Meet the McCallums
Small steps can go a long way in making a difference, but when it comes to the McCallums, life-giving runs in the family.
Say hello to Amber McCallum and her children, Jayden, Tegan and Zara. A wonderfully athletic family that competed in the Port Macquarie Running Festival last month, to mark a decade since blood donors helped save Amber’s life.
So, what prompted them to take part in long-distance running?
When welcoming baby Tegan into the world 10 years ago, Amber was faced with serious complications that needed surgery. Fortunately, she was able to pull through with the help of donated blood and plasma. It was because of the selfless acts of anonymous donors that she realised how important blood is in times like these.
"After needing blood donations, I was surprised to learn that one in three people need blood in their life, but only one in 30 people donate. If you or your loved one ever became the one in three, then you would want that blood to be available," Amber said.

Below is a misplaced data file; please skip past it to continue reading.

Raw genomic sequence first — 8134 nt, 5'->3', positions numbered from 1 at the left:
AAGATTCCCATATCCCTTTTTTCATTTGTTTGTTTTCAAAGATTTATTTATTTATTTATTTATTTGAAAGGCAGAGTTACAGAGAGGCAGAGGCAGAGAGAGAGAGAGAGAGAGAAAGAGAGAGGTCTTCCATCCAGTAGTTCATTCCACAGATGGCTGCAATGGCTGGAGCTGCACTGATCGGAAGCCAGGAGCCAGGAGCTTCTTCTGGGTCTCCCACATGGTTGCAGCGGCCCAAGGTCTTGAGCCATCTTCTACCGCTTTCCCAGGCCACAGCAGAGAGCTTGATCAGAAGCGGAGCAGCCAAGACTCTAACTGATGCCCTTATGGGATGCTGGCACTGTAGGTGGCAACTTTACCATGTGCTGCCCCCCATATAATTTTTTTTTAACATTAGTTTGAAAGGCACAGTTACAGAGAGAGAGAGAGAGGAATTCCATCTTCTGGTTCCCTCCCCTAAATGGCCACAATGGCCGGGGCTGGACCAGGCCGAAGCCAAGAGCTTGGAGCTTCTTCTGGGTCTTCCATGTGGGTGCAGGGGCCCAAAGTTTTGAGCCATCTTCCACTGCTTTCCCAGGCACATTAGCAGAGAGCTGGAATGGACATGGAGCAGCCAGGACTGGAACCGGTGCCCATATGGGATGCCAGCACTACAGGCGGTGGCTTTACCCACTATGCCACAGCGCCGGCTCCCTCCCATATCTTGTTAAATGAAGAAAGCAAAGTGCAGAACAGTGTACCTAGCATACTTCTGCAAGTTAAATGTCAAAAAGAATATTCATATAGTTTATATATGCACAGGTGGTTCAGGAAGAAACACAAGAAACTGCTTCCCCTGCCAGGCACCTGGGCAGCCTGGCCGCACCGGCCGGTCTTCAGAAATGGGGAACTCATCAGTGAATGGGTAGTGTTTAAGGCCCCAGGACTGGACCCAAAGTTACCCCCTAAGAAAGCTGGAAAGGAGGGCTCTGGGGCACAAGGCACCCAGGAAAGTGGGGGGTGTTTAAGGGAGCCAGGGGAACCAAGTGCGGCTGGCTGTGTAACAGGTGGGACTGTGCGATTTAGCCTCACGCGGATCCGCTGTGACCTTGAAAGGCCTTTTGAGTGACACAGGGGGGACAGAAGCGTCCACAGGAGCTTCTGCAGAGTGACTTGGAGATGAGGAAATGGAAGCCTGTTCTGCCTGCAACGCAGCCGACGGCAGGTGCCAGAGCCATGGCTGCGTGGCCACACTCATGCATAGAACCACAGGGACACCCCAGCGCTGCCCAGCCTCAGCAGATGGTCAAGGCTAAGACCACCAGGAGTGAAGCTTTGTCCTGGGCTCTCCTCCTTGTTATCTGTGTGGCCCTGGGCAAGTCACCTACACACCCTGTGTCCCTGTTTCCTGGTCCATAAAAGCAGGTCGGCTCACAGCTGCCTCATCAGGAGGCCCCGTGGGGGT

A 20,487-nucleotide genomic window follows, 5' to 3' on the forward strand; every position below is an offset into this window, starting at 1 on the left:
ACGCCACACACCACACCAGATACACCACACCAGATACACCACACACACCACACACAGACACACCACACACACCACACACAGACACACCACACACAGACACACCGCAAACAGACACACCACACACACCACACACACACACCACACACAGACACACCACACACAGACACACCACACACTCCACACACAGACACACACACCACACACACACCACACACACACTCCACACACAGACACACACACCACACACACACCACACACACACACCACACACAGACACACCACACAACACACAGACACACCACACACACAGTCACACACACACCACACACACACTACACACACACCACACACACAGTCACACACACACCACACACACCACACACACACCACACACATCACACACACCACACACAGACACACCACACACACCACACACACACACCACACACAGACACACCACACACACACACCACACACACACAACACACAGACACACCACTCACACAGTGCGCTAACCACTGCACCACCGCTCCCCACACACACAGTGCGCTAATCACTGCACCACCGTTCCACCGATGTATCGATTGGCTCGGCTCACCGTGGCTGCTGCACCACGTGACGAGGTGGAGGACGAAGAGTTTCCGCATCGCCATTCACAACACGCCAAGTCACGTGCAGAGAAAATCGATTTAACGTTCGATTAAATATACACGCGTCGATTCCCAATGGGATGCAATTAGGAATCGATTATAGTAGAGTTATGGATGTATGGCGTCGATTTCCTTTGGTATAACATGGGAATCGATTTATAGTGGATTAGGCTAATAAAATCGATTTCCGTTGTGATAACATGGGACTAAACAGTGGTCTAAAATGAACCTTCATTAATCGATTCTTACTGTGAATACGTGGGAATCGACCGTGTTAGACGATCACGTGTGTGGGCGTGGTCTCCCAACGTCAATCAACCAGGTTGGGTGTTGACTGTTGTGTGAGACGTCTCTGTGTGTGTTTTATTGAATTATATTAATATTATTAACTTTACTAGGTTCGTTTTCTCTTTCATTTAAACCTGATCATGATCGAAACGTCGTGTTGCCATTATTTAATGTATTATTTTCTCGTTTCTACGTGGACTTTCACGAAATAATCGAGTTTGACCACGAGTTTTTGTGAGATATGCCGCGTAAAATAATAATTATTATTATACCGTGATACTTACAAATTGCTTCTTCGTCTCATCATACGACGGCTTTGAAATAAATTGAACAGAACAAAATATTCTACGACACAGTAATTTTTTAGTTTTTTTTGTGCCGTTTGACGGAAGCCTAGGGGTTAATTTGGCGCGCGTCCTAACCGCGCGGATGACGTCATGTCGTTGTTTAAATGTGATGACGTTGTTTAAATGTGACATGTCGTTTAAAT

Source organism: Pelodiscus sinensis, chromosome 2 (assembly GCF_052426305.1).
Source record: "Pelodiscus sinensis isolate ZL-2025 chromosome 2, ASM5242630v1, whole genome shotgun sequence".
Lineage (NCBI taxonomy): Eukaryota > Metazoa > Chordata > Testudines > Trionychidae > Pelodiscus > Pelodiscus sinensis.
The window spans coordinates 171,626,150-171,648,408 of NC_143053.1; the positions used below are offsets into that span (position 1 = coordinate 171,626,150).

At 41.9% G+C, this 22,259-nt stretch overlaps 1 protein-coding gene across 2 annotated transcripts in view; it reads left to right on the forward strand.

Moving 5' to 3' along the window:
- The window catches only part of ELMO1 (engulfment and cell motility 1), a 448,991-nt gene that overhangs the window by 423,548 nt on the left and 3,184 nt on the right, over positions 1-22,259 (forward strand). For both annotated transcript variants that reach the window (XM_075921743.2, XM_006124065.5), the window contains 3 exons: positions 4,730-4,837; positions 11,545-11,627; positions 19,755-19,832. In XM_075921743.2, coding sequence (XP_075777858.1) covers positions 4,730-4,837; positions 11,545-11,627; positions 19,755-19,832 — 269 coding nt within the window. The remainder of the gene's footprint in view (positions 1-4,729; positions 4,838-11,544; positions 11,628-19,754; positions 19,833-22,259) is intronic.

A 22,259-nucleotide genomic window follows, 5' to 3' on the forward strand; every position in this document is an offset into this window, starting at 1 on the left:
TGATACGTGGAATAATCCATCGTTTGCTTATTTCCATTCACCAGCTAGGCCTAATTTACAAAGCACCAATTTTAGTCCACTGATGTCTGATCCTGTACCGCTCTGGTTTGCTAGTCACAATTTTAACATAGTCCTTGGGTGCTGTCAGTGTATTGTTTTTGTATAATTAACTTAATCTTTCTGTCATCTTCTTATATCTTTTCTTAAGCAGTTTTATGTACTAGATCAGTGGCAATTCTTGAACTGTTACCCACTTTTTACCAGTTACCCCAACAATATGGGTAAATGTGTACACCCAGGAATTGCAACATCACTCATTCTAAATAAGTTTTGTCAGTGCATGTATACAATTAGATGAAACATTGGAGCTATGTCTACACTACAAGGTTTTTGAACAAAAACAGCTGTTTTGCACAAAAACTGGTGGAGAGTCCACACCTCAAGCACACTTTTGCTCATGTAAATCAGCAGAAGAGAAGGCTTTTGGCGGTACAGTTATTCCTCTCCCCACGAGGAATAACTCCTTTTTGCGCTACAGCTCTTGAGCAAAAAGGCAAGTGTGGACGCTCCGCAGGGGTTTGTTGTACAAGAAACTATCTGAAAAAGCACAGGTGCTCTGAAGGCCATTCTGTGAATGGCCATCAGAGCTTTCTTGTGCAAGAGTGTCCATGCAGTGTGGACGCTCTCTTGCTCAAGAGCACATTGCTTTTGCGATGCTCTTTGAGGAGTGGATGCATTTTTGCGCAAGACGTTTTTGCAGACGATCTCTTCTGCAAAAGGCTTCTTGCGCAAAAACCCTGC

Next gen of lifesavers
While Amber has always had a passion for running short distances, it was a personal challenge to promote blood donation through long-distance running.
Taking mum as inspiration, Jayden, Tegan and Zara ran the 3km race, while Amber took on the half-marathon, sporting a Lifeblood shirt to raise awareness about the need for blood.
"I see my mum running all the time, and it made me want to run too. I hope more people start donating blood, it helps people in intensive care as well as many others who need blood transfusions," said Tegan.
Few and far between
Amber’s blood falls in the rare O negative group, which is a universal blood type (that means it can be given to anyone).
Only 7% of Australians have O negative blood, but over 17% of the blood needed in hospitals is O neg. This means that the proportion of O neg people who donate needs to be significantly higher than other blood groups, and they need to donate more often to keep up with the demand.
Inspired by the McCallums to give life? Book in a donation today. Your short time in the donor chair can be make a big difference in the long run.